Despite the sharp rise in popularity of digital marketing in recent years, print advertising continues to hold a prized place in the hearts and budgets of advertisers.
We’ve taken a look at 5 of the top creative print adverts published in recent years.
Moms Demand Action: ‘Choose One’ (2013)
This series of print ads was first launched in 2013 by gun control organisation ‘Moms Demand Action’ to highlight the hypocrisy of American gun control laws. The three ads feature innocent objects which have been banned in America to protect children, including a Kinder egg, a copy of Little Red Riding Hood and a ball used in playground game dodgeball. The ad invites the viewer to choose whether they would prefer their children to play with one of these items, or a rifle.
These arresting ads were released in response to the shocking number of school shootings which have plagued America, and to highlight the necessity of stricter gun control to the government.
Hey Girls UK: ‘Make your own sanitary pad’ (2018)
Appearing in newspapers across the UK, the social enterprise Hey Girls UK ran a cut-out and keep ad to highlight the less than hygienic options available to girls that fall victim to period poverty.
The double-sided ad features a cut-out outline of a sanitary towel, with fold printed on its wings. Striking for the reader, the other side of the ad features the shocking statistics of young girls that cannot afford sanitary products and are forced to make use of random items in their place.
KFC: ‘FCK’ (2018)
Following an unwise business deal with a new chicken retailer, shortages in stock forced the fast-food chain to temporarily close nearly 900 UK stores.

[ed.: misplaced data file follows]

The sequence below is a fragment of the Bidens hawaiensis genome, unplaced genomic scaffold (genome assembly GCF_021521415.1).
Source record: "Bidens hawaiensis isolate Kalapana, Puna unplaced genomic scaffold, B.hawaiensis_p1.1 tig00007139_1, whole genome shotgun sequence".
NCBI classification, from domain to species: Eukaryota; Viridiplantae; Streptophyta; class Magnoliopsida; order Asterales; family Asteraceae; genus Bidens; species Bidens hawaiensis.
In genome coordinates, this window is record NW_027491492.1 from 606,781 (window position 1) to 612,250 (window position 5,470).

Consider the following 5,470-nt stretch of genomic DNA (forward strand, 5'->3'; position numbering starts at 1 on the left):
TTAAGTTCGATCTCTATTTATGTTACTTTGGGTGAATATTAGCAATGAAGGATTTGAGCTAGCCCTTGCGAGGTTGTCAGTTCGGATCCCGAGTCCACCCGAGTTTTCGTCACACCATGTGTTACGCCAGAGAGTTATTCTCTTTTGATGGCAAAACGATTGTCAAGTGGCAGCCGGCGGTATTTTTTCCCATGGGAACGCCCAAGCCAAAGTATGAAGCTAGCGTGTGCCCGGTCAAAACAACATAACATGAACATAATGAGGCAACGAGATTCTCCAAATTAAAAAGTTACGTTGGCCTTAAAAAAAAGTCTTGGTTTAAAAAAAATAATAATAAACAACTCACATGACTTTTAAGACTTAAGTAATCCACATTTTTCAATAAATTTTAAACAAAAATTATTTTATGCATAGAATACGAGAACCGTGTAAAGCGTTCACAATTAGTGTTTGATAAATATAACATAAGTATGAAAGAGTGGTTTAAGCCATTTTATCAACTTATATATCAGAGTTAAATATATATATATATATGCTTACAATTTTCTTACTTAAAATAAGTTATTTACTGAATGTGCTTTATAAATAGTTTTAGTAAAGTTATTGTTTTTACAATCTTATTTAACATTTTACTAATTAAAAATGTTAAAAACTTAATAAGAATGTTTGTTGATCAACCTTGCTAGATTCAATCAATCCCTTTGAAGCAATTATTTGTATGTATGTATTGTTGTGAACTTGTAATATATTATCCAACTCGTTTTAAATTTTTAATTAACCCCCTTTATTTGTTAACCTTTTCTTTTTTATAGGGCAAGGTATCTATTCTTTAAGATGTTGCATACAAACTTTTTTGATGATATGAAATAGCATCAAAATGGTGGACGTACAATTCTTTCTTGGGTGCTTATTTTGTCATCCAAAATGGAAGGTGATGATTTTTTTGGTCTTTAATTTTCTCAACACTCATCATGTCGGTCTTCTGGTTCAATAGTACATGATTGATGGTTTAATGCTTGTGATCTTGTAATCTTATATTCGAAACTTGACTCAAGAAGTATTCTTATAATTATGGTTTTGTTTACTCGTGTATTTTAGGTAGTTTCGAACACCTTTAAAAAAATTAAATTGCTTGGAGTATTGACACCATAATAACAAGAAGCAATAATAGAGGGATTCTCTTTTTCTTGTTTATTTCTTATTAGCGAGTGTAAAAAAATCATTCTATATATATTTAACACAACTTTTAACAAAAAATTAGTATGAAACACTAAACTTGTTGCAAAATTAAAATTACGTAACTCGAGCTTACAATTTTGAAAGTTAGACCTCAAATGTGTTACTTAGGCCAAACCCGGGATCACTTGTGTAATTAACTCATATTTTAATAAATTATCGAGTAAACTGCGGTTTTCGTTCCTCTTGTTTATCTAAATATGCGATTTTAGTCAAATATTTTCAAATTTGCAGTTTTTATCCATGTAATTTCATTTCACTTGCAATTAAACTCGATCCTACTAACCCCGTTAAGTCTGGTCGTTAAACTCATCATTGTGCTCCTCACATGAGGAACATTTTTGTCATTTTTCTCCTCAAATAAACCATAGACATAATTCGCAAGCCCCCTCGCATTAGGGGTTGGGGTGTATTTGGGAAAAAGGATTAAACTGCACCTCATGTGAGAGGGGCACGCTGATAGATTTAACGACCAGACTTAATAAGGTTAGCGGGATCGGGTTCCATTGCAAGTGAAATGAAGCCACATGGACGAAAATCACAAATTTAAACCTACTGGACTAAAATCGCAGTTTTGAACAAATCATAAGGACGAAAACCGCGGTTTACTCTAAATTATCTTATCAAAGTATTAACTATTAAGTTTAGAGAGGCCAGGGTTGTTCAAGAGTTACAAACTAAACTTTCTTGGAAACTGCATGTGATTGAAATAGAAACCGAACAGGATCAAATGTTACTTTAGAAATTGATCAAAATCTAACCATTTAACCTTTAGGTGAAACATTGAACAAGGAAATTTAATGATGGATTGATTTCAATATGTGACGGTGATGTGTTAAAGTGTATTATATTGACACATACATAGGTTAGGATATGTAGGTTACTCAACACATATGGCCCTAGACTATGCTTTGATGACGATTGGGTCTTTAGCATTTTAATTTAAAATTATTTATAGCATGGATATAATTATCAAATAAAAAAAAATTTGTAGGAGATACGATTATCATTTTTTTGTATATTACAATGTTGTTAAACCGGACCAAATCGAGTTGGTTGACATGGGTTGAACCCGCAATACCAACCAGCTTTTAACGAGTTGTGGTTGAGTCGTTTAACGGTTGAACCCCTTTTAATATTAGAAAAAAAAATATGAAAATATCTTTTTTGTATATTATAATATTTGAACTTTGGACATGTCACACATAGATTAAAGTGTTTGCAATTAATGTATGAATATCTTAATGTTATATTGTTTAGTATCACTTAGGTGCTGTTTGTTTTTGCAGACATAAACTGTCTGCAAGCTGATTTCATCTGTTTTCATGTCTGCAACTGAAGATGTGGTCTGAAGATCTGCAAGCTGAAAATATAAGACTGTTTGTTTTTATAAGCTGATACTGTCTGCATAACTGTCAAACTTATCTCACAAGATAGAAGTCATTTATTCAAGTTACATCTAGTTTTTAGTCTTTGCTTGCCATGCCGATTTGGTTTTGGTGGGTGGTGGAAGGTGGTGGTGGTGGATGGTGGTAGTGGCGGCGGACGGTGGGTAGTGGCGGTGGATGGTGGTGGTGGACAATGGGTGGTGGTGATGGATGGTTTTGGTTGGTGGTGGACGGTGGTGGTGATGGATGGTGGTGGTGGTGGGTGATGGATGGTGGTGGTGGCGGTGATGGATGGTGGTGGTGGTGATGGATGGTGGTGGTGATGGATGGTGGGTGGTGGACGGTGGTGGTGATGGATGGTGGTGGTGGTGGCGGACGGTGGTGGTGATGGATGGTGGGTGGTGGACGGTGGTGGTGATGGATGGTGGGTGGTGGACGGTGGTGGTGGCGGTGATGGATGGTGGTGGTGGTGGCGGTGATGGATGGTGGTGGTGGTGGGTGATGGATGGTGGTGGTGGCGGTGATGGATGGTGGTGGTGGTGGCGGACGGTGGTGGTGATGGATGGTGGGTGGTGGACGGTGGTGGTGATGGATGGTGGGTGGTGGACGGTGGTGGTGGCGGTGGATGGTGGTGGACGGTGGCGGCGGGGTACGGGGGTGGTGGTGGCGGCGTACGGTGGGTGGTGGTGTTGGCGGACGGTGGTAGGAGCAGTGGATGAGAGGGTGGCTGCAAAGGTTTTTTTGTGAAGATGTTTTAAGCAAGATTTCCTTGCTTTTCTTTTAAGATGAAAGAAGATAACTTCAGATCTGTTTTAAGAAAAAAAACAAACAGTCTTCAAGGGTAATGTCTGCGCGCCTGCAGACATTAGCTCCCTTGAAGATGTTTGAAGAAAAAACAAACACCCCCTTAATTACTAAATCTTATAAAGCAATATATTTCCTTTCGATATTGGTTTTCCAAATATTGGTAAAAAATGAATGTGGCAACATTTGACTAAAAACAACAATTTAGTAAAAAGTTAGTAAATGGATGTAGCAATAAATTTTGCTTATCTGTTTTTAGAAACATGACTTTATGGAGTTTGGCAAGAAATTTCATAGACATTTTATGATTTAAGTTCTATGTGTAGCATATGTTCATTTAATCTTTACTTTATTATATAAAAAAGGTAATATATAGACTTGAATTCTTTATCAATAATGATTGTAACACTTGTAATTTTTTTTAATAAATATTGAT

In response to the public’s very vocal criticism of the brand, KFC released a full-page print apology for its mistake in The Metro and The Sun newspapers. Playing about with the brand’s own three-letter acronym, the ads featured the KFC bucket with the letters ‘FCK’ emblazoned across the front.
Ikea: ‘This ad can change your life as you know it’ (2018)
Here’s another example of Ikea making smart use of print media in order to bring imaginative advertising to life.
In an ad for its range of cribs, the retailer incorporated a pregnancy test strip. Potential mothers are invited to urinate on the strip as with a regular pregnancy test and wait for the outcome.
If the result is positive, the crib will be offered to them with a 50% discount. This outstanding print ad brings another dimension to Ikea’s ‘wonderful everyday’ tagline.
Liberty Mutual Insurance: ‘New car smell’ (2019)
Liberty Mutual Insurance incorporated the enticing new car smell into one of its print ads in a move to be thought of first for insurance when consumers purchase a new car.
As smell is the sense that is the most closely connected with memory, the ad looks to jog the memories of consumers when they do buy a new car and have to consider new insurance. The eye-catching, bright yellow ad mimics the style of perfume print ads, showcasing their scent to magazine readers.